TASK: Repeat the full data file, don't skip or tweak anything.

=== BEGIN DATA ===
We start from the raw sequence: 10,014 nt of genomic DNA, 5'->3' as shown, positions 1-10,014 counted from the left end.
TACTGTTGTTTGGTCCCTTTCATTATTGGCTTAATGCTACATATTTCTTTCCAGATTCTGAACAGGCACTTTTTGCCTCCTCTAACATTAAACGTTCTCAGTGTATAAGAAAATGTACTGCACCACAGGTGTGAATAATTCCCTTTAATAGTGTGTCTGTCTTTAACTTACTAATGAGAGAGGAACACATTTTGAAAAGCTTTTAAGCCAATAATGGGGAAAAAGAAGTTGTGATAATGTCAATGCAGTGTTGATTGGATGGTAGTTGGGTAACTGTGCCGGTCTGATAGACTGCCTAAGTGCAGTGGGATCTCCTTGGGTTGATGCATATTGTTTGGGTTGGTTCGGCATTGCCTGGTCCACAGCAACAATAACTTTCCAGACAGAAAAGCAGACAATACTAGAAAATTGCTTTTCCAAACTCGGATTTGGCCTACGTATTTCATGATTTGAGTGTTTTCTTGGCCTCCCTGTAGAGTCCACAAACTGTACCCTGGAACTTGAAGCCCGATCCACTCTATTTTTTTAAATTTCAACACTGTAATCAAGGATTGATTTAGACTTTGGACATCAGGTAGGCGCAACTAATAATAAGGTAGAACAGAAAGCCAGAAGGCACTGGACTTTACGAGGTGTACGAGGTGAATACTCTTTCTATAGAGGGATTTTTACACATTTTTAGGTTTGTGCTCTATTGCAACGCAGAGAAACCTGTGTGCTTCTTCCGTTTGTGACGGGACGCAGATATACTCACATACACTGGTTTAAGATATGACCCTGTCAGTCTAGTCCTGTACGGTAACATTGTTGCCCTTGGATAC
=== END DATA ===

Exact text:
We start from the raw sequence: 10,014 nt of genomic DNA, 5'->3' as shown, positions 1-10,014 counted from the left end.
TACTGTTGTTTGGTCCCTTTCATTATTGGCTTAATGCTACATATTTCTTTCCAGATTCTGAACAGGCACTTTTTGCCTCCTCTAACATTAAACGTTCTCAGTGTATAAGAAAATGTACTGCACCACAGGTGTGAATAATTCCCTTTAATAGTGTGTCTGTCTTTAACTTACTAATGAGAGAGGAACACATTTTGAAAAGCTTTTAAGCCAATAATGGGGAAAAAGAAGTTGTGATAATGTCAATGCAGTGTTGATTGGATGGTAGTTGGGTAACTGTGCCGGTCTGATAGACTGCCTAAGTGCAGTGGGATCTCCTTGGGTTGATGCATATTGTTTGGGTTGGTTCGGCATTGCCTGGTCCACAGCAACAATAACTTTCCAGACAGAAAAGCAGACAATACTAGAAAATTGCTTTTCCAAACTCGGATTTGGCCTACGTATTTCATGATTTGAGTGTTTTCTTGGCCTCCCTGTAGAGTCCACAAACTGTACCCTGGAACTTGAAGCCCGATCCACTCTATTTTTTTAAATTTCAACACTGTAATCAAGGATTGATTTAGACTTTGGACATCAGGTAGGCGCAACTAATAATAAGGTAGAACAGAAAGCCAGAAGGCACTGGACTTTACGAGGTGTACGAGGTGAATACTCTTTCTATAGAGGGATTTTTACACATTTTTAGGTTTGTGCTCTATTGCAACGCAGAGAAACCTGTGTGCTTCTTCCGTTTGTGACGGGACGCAGATATACTCACATACACTGGTTTAAGATATGACCCTGTCAGTCTAGTCCTGTACGGTAACATTGTTGCCCTTGGATAC